Americans are not the only ones who take delight in a little ghostly fun. Here’s how countries around the world celebrate their own unique versions of Halloween:
Latin America: El Día de los Muertos, or The Days of the Dead, is a time when people honor the dead by adorning family graves and homes with toys, flowers, candy and statues (skeletal figures are the most traditional decorations). It is a time of great feasting and celebration.
Japan: The Bon Festival takes place during the middle of summer over a 3-day period, and is celebrated to remember and honor the spirits of ancestors. Special foods are prepared for the dead and people travel back to their homes for a time of family togetherness and reflection.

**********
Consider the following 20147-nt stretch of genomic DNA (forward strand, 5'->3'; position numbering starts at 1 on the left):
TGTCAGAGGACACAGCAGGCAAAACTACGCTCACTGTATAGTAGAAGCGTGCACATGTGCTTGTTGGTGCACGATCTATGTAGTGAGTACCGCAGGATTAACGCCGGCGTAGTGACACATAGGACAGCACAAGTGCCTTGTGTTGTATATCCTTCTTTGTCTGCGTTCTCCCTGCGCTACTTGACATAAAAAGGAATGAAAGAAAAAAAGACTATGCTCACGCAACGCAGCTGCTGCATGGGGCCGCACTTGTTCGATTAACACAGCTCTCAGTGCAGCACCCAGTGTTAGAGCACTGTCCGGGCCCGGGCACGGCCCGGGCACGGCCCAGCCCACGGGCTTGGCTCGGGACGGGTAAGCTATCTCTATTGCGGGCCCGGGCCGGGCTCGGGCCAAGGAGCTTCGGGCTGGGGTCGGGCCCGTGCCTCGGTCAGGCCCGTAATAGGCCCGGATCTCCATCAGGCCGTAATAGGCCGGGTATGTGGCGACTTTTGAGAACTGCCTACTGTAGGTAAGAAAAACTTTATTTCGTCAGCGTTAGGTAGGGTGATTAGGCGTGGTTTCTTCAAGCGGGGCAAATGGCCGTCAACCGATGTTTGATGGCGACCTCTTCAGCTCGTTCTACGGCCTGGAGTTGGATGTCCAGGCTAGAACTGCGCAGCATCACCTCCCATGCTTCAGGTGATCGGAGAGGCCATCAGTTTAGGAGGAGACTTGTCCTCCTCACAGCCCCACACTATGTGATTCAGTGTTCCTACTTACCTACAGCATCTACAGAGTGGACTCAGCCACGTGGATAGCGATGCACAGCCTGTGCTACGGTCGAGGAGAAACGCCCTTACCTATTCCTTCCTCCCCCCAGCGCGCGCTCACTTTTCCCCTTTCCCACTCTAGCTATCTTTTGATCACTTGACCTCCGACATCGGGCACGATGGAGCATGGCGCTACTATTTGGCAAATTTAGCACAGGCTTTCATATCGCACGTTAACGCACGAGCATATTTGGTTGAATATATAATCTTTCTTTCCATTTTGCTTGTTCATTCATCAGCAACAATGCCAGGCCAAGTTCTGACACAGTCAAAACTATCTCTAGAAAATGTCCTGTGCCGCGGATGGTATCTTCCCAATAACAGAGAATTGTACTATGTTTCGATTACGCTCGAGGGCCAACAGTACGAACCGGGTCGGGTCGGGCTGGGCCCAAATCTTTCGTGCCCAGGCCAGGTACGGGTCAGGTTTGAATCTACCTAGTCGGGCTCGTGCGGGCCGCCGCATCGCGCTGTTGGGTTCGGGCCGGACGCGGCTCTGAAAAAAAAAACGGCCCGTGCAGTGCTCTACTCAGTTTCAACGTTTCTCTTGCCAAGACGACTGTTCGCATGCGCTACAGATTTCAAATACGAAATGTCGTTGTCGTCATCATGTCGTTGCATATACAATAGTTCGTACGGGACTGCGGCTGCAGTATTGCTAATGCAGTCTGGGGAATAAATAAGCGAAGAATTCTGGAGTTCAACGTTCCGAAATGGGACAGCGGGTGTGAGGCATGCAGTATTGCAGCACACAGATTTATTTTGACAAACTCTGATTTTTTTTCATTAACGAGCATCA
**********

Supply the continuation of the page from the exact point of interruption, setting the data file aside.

Germany: In some areas of Germany, Walpurgisnacht is recognized as the eve of St. Walpurgis Day, a day when witches, spirits and demons freely roam the earth. It is a day in honor of Walpurga, a medieval nun who is said to be the protector against all magic. It is a day for drinking, dancing and celebrating and that encourages living life to its fullest.
Ireland: Halloween, known as “the Irish Christmas,” is a traditional family holiday in which children may go door-to-door and recite several verses of a rhyme in hopes of persuading the adults to give them treats, which are usually nuts, apples or money.
“Rhyming” often begins days or weeks before the actual day of Halloween. The Irish once believed that if a young girl sliced an apple and then ate it by candlelight in front of a mirror on the night of Samhain, the image of her future husband would appear over her shoulder.
Gina Sicilia can be reached at firstname.lastname@example.org